***Luck = minimal lingering pain. My fingers are crossed!

Even littler steps

Day 5

Got ten minutes of writing in, which is a fine thing given the chaos that was today. Tomorrow looks like it should be a bit calmer, thankfully.

On the book recommendation side, the graphic novel Rolling Blackouts by Sarah Glidden is a fascinating look at one person’s experience in Turkey, Syria, and Iraq in 2010, as she traveled with independent journalist friends interviewing Iraqi refugees.

Time to get some sleep.

Little steps

Day 4

Got the fifteen minutes in and 359 words. Nothing exciting, but felt a little like playing, which is a good thing. It’s also a decent distraction from the upcoming Dental Havoc (a nice bonus). I’m doing what I can to stay in the moment (“How am I feeling right now?” “Can I focus on what’s in front of me, and not think about the upcoming potential Heaping Helpings of Pain?”), and performing multiple recitations of the Bene Gesserit litany against fear:

I must not fear.
Fear is the mind-killer.
Fear is the little-death that brings total obliteration.
I will face my fear.
I will permit it to pass over me and through me.
And when it has gone past I will turn the inner eye to see its path.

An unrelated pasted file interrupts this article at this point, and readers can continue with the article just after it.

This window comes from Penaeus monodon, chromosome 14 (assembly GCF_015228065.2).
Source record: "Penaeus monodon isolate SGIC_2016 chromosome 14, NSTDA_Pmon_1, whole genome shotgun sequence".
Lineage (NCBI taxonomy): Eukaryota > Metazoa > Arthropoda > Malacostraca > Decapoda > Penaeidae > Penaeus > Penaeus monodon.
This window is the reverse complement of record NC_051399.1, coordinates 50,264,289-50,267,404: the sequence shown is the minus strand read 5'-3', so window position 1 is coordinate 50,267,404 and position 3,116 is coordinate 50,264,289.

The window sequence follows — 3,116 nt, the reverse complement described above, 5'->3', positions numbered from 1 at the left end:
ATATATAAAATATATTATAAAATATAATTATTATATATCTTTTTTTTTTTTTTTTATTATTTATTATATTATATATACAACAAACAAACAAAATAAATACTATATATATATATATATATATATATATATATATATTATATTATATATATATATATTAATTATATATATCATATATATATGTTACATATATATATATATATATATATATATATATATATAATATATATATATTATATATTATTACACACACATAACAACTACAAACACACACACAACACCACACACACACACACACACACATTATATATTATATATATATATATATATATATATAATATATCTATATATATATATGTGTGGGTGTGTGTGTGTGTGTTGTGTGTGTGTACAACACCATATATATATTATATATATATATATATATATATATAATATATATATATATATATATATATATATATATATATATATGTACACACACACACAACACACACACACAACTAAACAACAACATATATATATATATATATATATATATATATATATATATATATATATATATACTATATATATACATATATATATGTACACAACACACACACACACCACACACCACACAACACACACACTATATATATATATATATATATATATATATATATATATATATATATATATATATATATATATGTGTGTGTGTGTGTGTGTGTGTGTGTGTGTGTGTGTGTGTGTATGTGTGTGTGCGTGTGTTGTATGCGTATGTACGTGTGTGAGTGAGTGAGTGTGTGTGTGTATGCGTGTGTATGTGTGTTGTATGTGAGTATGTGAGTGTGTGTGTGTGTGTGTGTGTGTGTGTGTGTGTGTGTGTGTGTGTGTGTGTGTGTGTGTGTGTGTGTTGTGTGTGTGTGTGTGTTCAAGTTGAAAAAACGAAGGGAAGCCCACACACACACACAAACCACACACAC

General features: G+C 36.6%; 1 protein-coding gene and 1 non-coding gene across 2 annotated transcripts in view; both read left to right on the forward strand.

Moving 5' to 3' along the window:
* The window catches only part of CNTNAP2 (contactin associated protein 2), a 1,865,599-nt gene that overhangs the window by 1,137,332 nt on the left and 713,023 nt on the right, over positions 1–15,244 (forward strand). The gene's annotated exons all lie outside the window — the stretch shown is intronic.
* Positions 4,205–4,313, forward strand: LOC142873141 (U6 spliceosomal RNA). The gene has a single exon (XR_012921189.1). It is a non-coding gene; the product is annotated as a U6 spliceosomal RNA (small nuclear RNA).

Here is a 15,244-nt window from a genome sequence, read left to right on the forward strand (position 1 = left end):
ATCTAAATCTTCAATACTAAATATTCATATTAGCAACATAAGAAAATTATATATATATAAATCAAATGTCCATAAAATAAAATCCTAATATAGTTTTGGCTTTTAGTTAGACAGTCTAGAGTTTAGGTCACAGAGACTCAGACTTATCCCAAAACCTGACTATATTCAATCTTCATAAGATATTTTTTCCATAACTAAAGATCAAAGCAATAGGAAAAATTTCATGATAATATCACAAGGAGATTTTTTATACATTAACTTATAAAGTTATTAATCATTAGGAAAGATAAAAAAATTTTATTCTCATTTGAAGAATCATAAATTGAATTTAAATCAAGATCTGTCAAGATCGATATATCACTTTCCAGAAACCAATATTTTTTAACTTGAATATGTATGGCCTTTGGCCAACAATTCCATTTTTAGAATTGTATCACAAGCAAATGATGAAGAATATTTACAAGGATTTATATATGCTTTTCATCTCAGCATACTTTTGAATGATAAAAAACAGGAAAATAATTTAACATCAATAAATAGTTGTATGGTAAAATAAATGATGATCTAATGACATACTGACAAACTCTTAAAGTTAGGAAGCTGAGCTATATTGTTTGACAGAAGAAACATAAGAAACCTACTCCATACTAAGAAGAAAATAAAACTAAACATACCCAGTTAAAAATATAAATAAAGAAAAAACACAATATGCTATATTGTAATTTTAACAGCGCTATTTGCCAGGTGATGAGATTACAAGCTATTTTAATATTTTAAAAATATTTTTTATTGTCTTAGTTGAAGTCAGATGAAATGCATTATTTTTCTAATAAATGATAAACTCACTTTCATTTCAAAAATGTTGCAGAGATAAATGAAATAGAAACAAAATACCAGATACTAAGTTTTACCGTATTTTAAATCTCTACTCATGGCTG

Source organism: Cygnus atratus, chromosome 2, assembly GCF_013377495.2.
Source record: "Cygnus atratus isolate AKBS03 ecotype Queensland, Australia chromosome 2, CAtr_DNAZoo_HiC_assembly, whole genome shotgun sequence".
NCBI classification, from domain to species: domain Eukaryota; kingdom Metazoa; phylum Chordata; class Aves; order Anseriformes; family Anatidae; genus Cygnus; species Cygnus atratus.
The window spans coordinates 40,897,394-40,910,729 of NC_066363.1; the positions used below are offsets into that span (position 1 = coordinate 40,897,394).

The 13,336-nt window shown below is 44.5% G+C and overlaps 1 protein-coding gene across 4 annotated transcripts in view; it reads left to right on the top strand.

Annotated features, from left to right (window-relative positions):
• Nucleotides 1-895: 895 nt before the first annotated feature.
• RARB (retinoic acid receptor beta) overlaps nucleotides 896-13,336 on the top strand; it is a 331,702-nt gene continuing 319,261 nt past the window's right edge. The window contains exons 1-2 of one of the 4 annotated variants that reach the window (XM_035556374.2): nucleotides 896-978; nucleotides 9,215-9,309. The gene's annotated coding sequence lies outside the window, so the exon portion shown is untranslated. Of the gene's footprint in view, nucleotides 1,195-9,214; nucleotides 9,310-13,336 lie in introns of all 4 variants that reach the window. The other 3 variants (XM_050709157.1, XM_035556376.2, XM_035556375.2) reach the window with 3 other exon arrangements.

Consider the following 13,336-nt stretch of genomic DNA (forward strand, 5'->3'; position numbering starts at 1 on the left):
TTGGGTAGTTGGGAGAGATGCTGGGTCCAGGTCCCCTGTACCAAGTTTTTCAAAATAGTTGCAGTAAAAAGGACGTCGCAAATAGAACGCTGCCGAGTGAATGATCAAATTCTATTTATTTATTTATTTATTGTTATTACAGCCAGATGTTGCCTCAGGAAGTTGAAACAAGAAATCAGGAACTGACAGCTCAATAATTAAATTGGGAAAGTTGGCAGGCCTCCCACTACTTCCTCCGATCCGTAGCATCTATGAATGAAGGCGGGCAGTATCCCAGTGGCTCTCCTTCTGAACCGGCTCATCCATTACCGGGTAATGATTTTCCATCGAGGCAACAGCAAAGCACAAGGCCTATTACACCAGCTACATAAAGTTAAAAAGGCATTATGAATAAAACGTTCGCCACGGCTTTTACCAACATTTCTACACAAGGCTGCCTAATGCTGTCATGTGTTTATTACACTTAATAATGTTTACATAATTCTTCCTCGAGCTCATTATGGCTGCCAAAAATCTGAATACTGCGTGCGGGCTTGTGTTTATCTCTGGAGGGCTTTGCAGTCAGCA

Where the fear has gone there will be nothing.
Only I will remain.

Okay, so it’s a bit dramatic, but it feels reassuring to say.

Sometimes the old ways are the best ways

Day 3

I had (mild) intentions of getting fifteen minutes of writing in yesterday (3/4), but housework and socializing were higher priorities. That, and resting and watching more 1990’s comedies (that Dharma is such a sweetheart!). What was it the immoderate Greeks said about moderation*?

Anyway, I’ve been frustrated at the slowness of writing the past few days, and realized part of that was due to 1) writing by hand and 2) constantly doubting myself and overthinking**. If the new ways aren’t working, maybe it’s time to try the old ways. So I sat down for 15 minutes with Writemonkey*** with a 250 word goal and started writing. I came up for air after 25 minutes and discovered that I had written 648 words. Much better! Now I have something to work with, and I wrote at a reasonable enough pace that the words aren’t a complete crazy jumbled mess (i.e. shouldn’t require editing). Hurrah!